Under significantly different facts, the Wisconsin Supreme Court in Whitrock, determined that a defendant who had been staying in an apartment at the invitation of one who was occupying the premises without the landlord’s authorization did not have a reasonable expectation of privacy in the apartment.  The Whitrock court considered the totality of the circumstances surrounding Whitrock’s presence on the premises and distinguished Olson because in Olson the overnight guest’s expectation of privacy was derived from the host, who had lawful possession.  Society recognizes a guest’s expectation of privacy when he is on the premises under those conditions.  However, when the host has no lawful right to be on the premises, he, himself, has no Fourth Amendment expectation of privacy; and therefore, he cannot be the foundation for a Fourth Amendment right for his guest.  See Whitrock, 161 Wis.2d at 979-80, 468 N.W.2d at 704-05 (citing Olson, 495 U.S. at 98-101).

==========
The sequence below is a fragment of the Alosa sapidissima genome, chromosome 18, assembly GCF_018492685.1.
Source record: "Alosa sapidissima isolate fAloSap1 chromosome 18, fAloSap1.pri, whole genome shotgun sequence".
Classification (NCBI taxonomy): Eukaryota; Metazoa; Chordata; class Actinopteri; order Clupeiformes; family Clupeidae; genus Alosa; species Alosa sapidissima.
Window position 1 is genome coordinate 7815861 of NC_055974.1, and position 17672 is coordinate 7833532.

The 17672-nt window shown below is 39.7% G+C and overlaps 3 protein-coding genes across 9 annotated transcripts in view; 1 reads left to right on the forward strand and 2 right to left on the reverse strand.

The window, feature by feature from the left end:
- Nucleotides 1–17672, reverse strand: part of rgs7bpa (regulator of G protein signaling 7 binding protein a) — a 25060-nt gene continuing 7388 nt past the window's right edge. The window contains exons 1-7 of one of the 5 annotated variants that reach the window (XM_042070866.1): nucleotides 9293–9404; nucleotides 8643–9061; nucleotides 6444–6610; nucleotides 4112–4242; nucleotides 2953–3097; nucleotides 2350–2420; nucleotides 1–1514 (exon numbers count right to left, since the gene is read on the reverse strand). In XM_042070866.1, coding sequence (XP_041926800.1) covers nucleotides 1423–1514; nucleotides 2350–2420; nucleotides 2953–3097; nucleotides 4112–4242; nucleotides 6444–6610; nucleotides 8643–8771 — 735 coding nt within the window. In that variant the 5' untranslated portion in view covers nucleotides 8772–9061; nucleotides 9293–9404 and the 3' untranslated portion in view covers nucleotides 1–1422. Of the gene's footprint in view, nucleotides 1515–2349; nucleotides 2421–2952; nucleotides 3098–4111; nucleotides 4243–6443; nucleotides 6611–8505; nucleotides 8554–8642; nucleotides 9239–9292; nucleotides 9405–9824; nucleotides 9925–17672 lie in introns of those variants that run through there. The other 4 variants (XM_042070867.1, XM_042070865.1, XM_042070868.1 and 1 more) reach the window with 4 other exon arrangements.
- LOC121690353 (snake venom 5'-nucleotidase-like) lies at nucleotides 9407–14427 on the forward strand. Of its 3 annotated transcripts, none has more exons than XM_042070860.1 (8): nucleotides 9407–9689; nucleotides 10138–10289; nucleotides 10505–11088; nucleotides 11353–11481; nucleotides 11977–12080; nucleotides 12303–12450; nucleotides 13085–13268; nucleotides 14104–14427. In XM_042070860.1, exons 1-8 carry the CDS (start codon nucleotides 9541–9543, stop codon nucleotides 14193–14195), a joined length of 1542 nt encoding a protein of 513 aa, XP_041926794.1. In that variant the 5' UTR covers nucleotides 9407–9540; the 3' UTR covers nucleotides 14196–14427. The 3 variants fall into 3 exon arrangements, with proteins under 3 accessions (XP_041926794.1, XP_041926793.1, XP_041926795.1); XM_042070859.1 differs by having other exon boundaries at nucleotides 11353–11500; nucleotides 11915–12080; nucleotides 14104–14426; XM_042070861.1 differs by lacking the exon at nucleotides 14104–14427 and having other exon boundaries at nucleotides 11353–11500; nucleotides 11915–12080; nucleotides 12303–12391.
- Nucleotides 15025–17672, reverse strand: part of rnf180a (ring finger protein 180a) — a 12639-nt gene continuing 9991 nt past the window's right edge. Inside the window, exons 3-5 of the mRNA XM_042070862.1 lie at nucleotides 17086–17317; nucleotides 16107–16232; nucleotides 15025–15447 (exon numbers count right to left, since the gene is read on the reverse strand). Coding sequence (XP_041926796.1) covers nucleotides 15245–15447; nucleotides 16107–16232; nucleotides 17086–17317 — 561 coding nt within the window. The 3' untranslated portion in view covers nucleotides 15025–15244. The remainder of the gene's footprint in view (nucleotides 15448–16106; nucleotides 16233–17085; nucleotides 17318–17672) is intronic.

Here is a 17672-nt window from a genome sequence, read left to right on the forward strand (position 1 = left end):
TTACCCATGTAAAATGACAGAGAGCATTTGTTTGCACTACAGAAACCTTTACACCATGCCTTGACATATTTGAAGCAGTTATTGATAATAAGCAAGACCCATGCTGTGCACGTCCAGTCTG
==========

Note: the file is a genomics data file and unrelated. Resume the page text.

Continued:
As we examine McCray’s constitutional challenge, we are focused by the totality of the circumstances analysis used by the court in Whitrock.  In that regard it considered:

(1) whether the defendant had a property interest in the premises, (2) whether he was legitimately (lawfully) on the premises; (3) whether he had complete dominion and control and the right to exclude others; (4) whether he took precautions customarily taken by those seeking privacy; (5) whether he put the property to some private use; and (6) whether the claim of privacy is consistent with historical notions of privacy.

Id. at 974, 468 N.W.2d at 702.